Chris played an important role in the global community of business historians. Many business historians, like most academics in general actually, are a bit parochial in the sense that research the histories of companies in just one country and that country happens to be the one in which they were born and have spent their entire life. That isn’t to say that they don’t good research, merely that their frame of reference is national. However, I’ve noticed that the people at the very peak of the discipline of business history (e.g., Geoffrey Jones or the late Alfred Chandler) are far more international in their outlook—their research tends to be comparative and transnational and their research collaborations and biographies are similarly international. Chris was very much a business historian of this type. His extensive connections to firms, business archives, and academics on multiple continents meant that he was able to play an important role as a sort of human bridge or go-between in international business history organizations. He could talk to the US business historians and the German business historians and the Japanese ones and then get them to agree a common plan of action. As I have matured as a scholar and a person, I have sought be more like Chris in this respect—more international and less parochial.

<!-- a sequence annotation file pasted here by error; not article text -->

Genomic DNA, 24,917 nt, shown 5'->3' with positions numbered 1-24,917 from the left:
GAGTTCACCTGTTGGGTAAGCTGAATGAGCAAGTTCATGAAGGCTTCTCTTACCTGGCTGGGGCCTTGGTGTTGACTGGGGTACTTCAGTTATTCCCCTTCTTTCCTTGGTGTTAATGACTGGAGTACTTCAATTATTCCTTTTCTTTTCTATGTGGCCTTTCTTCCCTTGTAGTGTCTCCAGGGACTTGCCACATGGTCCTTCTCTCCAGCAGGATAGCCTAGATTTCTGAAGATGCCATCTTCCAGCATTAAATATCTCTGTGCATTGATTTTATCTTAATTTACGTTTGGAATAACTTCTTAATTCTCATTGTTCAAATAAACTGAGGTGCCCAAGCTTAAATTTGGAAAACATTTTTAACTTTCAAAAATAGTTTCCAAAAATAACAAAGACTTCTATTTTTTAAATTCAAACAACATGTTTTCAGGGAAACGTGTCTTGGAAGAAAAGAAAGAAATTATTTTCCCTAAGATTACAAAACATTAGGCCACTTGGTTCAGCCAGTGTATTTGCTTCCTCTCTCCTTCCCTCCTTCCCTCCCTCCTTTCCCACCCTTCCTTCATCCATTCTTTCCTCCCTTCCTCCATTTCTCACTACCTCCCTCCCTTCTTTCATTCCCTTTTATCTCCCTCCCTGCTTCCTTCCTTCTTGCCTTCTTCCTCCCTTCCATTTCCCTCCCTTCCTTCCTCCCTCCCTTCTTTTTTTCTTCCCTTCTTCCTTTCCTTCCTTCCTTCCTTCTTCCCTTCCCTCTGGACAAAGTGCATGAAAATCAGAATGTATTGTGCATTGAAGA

As he approached mandatory retirement age at ESCP, a new opportunity for Chris opened up. French universities still have mandatory retirement, a rule that was eliminated in universities in the Canadian Province of Ontario around the year 2005, the year I got my PhD. At the time, I was appalled by the decision to end mandatory retirement for tenured academics, since I thought it would protect deadwood and blight the career prospects of young scholars. Seeing Chris in action at the University of Toronto has helped to convince me that scrapping mandatory retirement was the right policy. In 2012, Chris was hired as the L.R. Wilson/R.J. Currie Chair of Canadian Business and Financial History in Toronto’s Rotman School of Management. This chair was created through the generosity of donors who wanted to re-invigorate academic research into Canadian business history. When Chris’s appointment was announced, there was the predictable grumbling that someone who was neither Canadian nor a scholar of Canada had been appointed. Chris swiftly devoted himself to research and writing about Canadian financial history—University of Toronto Press will publish an important volume on that subject posthumously. More importantly, Chris devoted his considerable energies to institutional work aimed at bringing about a renaissance in Canadian business history: he was instrumental in the creation of the Canadian Business History Association, a bilingual society devoted to the study of Canadian business history that brought together academics, businesspeople, and others. The CBHA was modelled on Germany’s Gesellschaft für Unternehmensgeschichte, an organization Chris knew very well. Chris and his colleagues at Rotman were extremely energetic at securing financial support from a wide range of donors. In its short life, this organization has done a great deal to provide practical support to younger scholars both financially and through encouragement and feedback. I would imagine that the CBHA will create some sort of memorial, perhaps an award, in his memory.